Imagine a world without mosquitoes. People living in densely-populated regions like Africa, China and India fancy such a world a lot. After all, mosquitoes claim over 1 million lives every year worldwide. According to the latest World malaria report, there were 241 million cases of malaria in 2020.
China’s mosquito problem
In China, a malaria-free country on paper, people tend to experience the worst outbreaks of Dengue and Malaria more frequently than often. Over a half-century-ago, China would suffer 30 million cases of Malaria a year. In 2014, the southern Chinese province of Guangdong suffered the worst Dengue outbreak in decades. It was reported by the Chinese authorities the number of Mosquitoes in the country had increased fivefold at that time.
8 years down the line, authorities in China are planning to eliminate all mosquitoes to eradicate malaria and other mosquito-borne infectious diseases. Last week, the deputies presented at the fifth session of the 13th National People’s Congress reportedly proposed “carrying out comprehensive mosquito eradication” program. The stated purpose of the program is to eliminate malaria and other mosquito-borne infectious diseases from China once and for all.
CCP’s itch to tweak nature
It looks like CCP has a thing for imposing its radical ideas on nature with no regard for local ecological balance. Under Mao Zedong, China began ‘four plagues campaign’ where it vowed to eliminate sparrows, mosquitoes, flies, and rats. As a consequence, a deadly plague destroyed crops and people started starving to death. Now, it looks like a similar kind of ‘smash mosquito’ campaign has been set in motion by the Chinese authorities.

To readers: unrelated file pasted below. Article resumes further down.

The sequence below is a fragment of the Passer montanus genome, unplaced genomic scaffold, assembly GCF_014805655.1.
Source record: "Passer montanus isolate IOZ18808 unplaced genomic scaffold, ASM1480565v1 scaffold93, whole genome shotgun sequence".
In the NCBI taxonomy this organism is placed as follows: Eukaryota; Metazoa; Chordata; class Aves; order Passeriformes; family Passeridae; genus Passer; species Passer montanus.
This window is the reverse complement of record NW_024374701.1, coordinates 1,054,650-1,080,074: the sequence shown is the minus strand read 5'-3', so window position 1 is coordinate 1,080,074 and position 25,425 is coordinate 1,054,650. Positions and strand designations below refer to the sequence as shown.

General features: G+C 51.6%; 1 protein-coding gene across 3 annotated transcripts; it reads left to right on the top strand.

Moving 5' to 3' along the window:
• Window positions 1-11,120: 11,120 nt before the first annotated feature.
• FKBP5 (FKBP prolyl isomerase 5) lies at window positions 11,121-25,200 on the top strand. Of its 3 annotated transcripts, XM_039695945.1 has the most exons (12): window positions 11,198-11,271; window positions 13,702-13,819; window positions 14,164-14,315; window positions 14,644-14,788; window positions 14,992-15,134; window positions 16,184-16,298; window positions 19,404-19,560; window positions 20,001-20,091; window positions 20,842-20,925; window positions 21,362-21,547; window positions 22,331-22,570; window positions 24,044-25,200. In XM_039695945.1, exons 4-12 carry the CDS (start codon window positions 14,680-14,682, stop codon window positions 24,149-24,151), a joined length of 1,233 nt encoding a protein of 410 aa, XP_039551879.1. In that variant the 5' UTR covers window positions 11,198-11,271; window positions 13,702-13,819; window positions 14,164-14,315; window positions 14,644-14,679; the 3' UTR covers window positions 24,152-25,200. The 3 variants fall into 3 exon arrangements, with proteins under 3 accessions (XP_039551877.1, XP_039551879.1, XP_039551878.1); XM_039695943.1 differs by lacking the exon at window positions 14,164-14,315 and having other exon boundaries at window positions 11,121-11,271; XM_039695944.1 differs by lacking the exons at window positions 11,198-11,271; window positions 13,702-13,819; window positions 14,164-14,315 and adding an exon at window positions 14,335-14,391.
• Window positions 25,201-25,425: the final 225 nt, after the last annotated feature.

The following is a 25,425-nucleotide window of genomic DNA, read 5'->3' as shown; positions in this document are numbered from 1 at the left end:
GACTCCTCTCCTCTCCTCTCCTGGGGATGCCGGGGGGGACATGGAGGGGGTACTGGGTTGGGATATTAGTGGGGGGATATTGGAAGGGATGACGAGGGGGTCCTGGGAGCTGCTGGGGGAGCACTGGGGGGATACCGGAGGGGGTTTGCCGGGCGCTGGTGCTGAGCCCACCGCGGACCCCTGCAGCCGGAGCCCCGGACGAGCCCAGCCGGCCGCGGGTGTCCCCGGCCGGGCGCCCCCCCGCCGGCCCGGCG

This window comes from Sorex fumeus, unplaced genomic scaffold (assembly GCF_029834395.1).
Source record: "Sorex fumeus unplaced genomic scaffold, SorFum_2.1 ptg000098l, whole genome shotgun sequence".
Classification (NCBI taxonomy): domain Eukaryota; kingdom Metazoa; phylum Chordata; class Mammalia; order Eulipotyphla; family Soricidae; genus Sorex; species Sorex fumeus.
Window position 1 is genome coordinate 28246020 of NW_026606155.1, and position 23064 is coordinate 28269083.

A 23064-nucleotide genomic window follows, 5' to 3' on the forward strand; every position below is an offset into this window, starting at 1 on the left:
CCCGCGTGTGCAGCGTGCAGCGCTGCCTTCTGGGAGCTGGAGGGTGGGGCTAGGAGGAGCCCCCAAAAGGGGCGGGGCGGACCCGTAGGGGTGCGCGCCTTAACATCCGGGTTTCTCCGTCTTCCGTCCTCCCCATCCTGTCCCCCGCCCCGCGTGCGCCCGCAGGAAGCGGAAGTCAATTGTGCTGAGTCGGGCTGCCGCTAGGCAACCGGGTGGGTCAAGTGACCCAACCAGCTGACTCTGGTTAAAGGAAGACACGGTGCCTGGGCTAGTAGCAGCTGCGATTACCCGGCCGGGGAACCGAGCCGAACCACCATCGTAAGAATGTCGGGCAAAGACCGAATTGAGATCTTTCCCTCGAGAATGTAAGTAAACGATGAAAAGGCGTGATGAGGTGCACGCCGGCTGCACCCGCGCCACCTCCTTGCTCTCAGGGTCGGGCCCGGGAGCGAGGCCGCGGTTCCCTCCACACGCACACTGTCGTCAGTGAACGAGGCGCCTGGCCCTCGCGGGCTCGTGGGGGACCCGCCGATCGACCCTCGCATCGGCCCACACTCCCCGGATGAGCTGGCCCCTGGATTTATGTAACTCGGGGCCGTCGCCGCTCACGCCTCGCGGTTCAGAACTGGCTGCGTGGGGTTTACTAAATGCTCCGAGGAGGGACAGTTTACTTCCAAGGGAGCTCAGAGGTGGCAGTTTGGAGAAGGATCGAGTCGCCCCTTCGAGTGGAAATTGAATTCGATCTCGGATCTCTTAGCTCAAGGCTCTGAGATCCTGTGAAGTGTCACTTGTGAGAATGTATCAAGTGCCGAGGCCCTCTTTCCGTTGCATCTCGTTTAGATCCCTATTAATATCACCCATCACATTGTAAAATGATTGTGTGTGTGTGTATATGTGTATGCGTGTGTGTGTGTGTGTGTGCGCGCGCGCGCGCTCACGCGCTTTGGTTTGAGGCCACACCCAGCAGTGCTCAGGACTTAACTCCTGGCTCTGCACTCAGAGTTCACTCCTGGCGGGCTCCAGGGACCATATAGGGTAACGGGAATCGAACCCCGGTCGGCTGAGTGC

Horrors of a mosquito-less world
However, a mosquito-less world might not look as desired as it may seem now. Mosquitoes do play a vital role in sustaining ecological balance. Firstly, mosquitoes are carriers, or vectors, for some of humanity’s most deadly illnesses, and they are the public enemy number one in the fight against global infectious disease. This is one way of looking at this. In other words, mosquitoes help nature eliminate weak people and ensure the survival of the fittest.
On one hand, Mosquitoes help mother earth avert a population crisis; they also help vegetation flourish on the other. Male mosquitoes eat nectar and, in the process, pollinate all manner of plants Mosquitoes are pollinators. In reality, flower nectar, not blood, is what mosquitoes like to feed on. Mosquitoes spread pollen from flower to bloom while they consume nectar, just like bees or butterflies do. This fertilisation helps plants create seeds and multiply. Only after mating does a female mosquito go for a blood meal to provide the protein for her eggs. Males never bite and simply consume flower nectar.
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So, mosquitoes help humanity by not only keeping the human population under control (by eliminating 1 million weak people every year) but also by helping flowers and plants flourish and reproduce themselves. A mosquito-free world will soon turn into a hellhole where people would experience problems like overpopulation and extreme food shortage. In the case of China, the country may experience the deadly great famine of the 1960s yet again. Elimination of mosquitoes from the food chain may seriously disturb ecological balance, food supply chains and thus severely hamper crop production.
A country as big as China can’t afford to rely heavily on food imports for a long period of time. It would take a heavy toll upon the Chinese economy. On the contrary, if China fails to secure enough food supplies for its population, the country might see a repeat of the great famine. So, it won’t be long before CCP’s tampering with nature laws will lead to great destruction of Chinese society and collapse of the Chinese civilization.
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